An exodus of Haitian migrants seeking asylum at the Canadian border is being fuelled by incomplete and false information spreading like wildfire throughout the community.
Refugee advocates say many of the 58,000 Haitians living in the United States under temporary protection – which was granted after the 2010 earthquake in Haiti and exempted them from deportation to the devastated country – began to look at options in May when the administration of U.S. President Donald Trump announced the status would end in January. Attention turned to Canada in June when false rumours spread that the country was automatically welcoming people with temporary protected status (TPS) in the United States.
The effect was quickly felt in Quebec, where the daily arrival of about 50 asylum seekers a month tripled in July. Montreal's Olympic Stadium is now being used as a temporary shelter for up to 1,050 people. Hundreds of Quebeckers rallied at the stadium Sunday to show support for the migrants. An anticipated anti-immigration protest did not happen.
Farrah Larrieux, a Haitian TPS holder and advocate who lives in Florida, said when the Trump administration announced the status would end Haitians were faced with a choice: spend nearly $500 (U.S.) in fees to extend their stay for six months or put the money toward an attempt to get into Canada.
Opportunists quickly popped up advertising Canada was offering a free ride. "There are posts on social media, ads on messaging apps, even Haitian radio hosts telling people they were willing to organize a bus to get them to Canada where they would be welcomed with open arms," said Ms. Larrieux, who was facing deportation in 2010 for overstaying a tourist visa when an earthquake struck Haiti and she received TPS protection. "When you have this kind of chaos, you have people willing to take advantage."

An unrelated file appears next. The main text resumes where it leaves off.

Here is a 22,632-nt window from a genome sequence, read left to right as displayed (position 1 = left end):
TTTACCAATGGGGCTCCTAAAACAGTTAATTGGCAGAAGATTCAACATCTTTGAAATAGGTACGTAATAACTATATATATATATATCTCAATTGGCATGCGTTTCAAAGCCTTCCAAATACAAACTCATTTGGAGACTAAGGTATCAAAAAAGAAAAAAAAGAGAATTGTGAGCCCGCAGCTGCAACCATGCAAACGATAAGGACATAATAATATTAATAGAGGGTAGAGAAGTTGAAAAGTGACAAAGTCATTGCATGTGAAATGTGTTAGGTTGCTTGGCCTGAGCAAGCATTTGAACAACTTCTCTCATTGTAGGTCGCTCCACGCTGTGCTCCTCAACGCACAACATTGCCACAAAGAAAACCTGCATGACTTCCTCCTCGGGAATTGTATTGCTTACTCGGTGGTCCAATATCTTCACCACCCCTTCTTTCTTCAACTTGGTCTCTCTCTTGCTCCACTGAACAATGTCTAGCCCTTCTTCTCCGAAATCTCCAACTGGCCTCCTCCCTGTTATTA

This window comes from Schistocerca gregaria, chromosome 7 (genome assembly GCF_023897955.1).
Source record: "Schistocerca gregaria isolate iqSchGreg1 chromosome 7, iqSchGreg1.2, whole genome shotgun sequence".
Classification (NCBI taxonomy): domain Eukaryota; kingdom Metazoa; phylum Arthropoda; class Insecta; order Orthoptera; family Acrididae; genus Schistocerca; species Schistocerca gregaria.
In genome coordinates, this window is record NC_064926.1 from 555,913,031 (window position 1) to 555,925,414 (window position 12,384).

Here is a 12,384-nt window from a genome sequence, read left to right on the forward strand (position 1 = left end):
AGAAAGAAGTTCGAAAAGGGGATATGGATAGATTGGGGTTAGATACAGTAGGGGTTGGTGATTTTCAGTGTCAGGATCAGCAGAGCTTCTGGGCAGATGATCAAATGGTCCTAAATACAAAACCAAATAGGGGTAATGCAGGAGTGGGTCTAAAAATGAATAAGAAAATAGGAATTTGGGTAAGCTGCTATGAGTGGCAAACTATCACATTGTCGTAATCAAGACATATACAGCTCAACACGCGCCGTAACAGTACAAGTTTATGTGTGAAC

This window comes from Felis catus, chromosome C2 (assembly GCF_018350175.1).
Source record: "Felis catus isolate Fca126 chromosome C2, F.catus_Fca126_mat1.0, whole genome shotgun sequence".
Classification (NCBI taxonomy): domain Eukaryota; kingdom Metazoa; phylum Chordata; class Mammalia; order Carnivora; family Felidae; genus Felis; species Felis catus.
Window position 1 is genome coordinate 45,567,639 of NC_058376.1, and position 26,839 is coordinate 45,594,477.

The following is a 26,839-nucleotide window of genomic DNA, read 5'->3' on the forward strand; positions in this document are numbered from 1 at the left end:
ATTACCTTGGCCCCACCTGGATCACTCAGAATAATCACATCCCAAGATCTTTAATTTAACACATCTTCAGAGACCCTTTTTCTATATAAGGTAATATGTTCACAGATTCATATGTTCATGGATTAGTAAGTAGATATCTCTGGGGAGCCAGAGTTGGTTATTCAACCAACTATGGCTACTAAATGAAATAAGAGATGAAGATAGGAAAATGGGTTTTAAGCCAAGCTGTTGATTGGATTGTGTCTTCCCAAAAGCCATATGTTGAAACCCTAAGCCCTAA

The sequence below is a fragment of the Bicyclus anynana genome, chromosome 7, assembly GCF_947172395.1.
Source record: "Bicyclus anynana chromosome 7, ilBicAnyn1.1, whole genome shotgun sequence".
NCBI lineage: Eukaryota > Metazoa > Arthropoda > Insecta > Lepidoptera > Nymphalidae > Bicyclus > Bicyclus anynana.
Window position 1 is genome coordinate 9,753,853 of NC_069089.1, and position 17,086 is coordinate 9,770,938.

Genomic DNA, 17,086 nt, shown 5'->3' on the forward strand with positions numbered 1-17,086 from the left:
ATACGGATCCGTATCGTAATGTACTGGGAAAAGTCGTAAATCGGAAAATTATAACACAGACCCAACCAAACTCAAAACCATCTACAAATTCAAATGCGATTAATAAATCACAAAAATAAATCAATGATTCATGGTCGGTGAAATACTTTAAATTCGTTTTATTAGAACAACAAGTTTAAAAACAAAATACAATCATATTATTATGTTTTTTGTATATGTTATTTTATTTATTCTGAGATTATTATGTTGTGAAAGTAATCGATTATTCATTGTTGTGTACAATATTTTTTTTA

Sophia Cineas, a 31-year-old Haitian woman, was one of hundreds of people who arrived at an unofficial border crossing between upstate New York and Quebec last week. She described how much more welcoming Prime Minister Justin Trudeau is to immigrants than Mr. Trump and how she believed Canada would welcome her. "I cannot stay in the United States and there's no better place than Canada," she said. "I'm doing what I've got to do."
Jean-Nicolas Beuze, the representative in Canada for the United Nations High Commissioner for Refugees (UNHCR), interviewed 30 newly arrived asylum seekers last week, about two-thirds of whom were Haitian. He said many of them appeared to have bad information about how easily they could get established in Canada. "There is an impression that Canada is a more generous country when it comes to refugees, but when you look at the statistics, it's very similar."
In Canada, 52 per cent of Haitian refugee claims were accepted in 2016, compared with 48 per cent in the United States, Mr. Beuze noted, but refugee claims will be tough to make for Haitians who have been living in the United States with protected status. "They have a different profile from the Haitians who normally come to Canada," he said.
Many of the Haitians under TPS permits have been in the United States for years and often arrived with legitimate visitor visas or by clandestine methods. People who want to make asylum claims from within the United States are generally required to make the claim within their first year in the country. Many of the new arrivals in Quebec say they've been living in the United States for five to 10 years.
Most people who have legitimate refugee claims would have likely made them upon arrival in the United States, Mr. Beuze said.
In the first six months of the year, Canada processed 18,306 asylum claims. Official numbers for July are not available, but estimates indicate a big spike, ranging from about 1,100 to 2,500 for the month in Quebec alone. If the pattern continues, the numbers might approach the recent high of 44,640 in 2001, when the rules were more relaxed.
Canada can handle the load, Mr. Beuze said. The UN representative also cautioned against relying too much on projections. He noted Canada expected an influx of Mexican asylum seekers when Ottawa lifted a visa requirement for visits. It didn't happen. This winter, as the number of border-hopping asylum claimants increased exponentially from January to March, many predicted the numbers would explode when the snow melted. Instead, the numbers from April to June stabilized before the July spike.
"You do not always understand the triggers, the push and the pull factors," Mr. Beuze said. "People have different profiles and weigh different factors while making very personal decisions."
The difficulty of claiming refugee status in Canada may become clearer to potential migrants and people may pursue other options to stay in the United States or return home to Haiti, he added.